New Self-Driving Shuttle in Las Vegas Crashes Just Hours After Launch

A driverless bus was involved in a crash hours after it was launched on Nov. 8 2017

A self-driving shuttle that launched on the Las Vegas strip Wednesday was involved in an accident less than two hours after its unveiling ceremony downtown.

None of the eight passengers aboard the driverless vehicle suffered injuries and neither did the truck driver.

The Navya Arma shuttle that was running in Vegas is equipped with specialized LiDAR sensors to map out the road around it, cameras to pick up obstacles in its path, and GPS so its operators can track it in real time, but none of those systems can control other drivers on the road. But, the truck continued backing up until its tires touched the front of the shuttle.

Speaking of which, the main thing we're wondering is why the damn thing didn't back up when it sensed the truck getting too close-and one passenger apparently had the same reaction.

The city added it will continue operating the buses through Las Vegas' downtown area over the next year.

AAA Northern California, Nevada & Utah (AAA) is sponsoring the nation's first self-driving shuttle pilot project geared specifically for the public.

While the optics of a self-driving shuttle getting into an accident nearly immediately after debuting aren't great, this particular situation was clearly caused by a human driver.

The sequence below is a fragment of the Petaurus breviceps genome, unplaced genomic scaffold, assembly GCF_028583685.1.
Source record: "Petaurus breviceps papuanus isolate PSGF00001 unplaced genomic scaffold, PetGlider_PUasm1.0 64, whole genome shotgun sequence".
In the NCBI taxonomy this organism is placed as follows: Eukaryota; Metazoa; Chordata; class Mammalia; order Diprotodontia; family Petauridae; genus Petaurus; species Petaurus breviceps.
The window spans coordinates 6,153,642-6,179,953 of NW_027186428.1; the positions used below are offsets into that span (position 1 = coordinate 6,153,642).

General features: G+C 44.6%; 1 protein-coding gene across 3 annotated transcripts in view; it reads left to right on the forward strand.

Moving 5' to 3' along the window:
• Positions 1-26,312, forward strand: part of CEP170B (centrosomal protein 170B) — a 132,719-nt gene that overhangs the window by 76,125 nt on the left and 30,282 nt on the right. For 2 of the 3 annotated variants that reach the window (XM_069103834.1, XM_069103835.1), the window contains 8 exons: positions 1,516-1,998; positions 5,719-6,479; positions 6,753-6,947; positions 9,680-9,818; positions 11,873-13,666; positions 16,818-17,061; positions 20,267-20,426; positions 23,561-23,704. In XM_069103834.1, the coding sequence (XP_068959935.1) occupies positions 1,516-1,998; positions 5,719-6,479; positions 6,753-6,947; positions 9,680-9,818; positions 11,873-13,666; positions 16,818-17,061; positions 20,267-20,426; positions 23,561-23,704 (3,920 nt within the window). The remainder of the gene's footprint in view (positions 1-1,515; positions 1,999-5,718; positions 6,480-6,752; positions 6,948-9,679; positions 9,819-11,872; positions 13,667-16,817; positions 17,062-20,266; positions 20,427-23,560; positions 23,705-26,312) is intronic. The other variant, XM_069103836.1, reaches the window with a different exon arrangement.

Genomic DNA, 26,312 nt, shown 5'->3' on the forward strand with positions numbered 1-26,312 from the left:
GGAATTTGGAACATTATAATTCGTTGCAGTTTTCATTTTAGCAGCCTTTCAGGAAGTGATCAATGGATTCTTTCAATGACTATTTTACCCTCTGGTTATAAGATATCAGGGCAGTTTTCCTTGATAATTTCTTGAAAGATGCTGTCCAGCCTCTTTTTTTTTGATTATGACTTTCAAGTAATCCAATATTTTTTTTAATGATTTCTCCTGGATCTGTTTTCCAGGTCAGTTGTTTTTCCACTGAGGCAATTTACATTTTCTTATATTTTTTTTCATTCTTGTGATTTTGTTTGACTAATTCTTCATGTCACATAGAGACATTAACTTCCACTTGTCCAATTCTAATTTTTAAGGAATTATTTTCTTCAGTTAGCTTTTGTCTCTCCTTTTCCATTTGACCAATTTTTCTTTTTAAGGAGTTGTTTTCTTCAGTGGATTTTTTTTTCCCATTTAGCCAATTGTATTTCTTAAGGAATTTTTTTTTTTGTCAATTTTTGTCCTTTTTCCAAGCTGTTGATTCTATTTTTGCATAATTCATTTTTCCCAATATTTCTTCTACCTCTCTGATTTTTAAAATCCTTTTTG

A driverless shuttle bus was in a auto accident the first day the electric vehicle was being tested in Las Vegas.

The shuttle can be boarded at any of the three stops located on Fremont and Carson Streets between Las Vegas Boulevard and 8th Street.

Navy ARMA's driverless bus will begin shuttling passengers along a half-mile route in downtown Las Vegas. The shuttle is operated and maintained by Keolis, which also led the efforts to integrate its vehicle into the smart-city infrastructure, in partnership with the city of Las Vegas and NAVYA. One such autonomous vehicle, a shuttle in Las Vegas, was recently involved in a wreck. Unfortunately, writing an algorithm that allows an autonomous vehicle to respond to the potentially erratic behavior of a human driver isn't easy.

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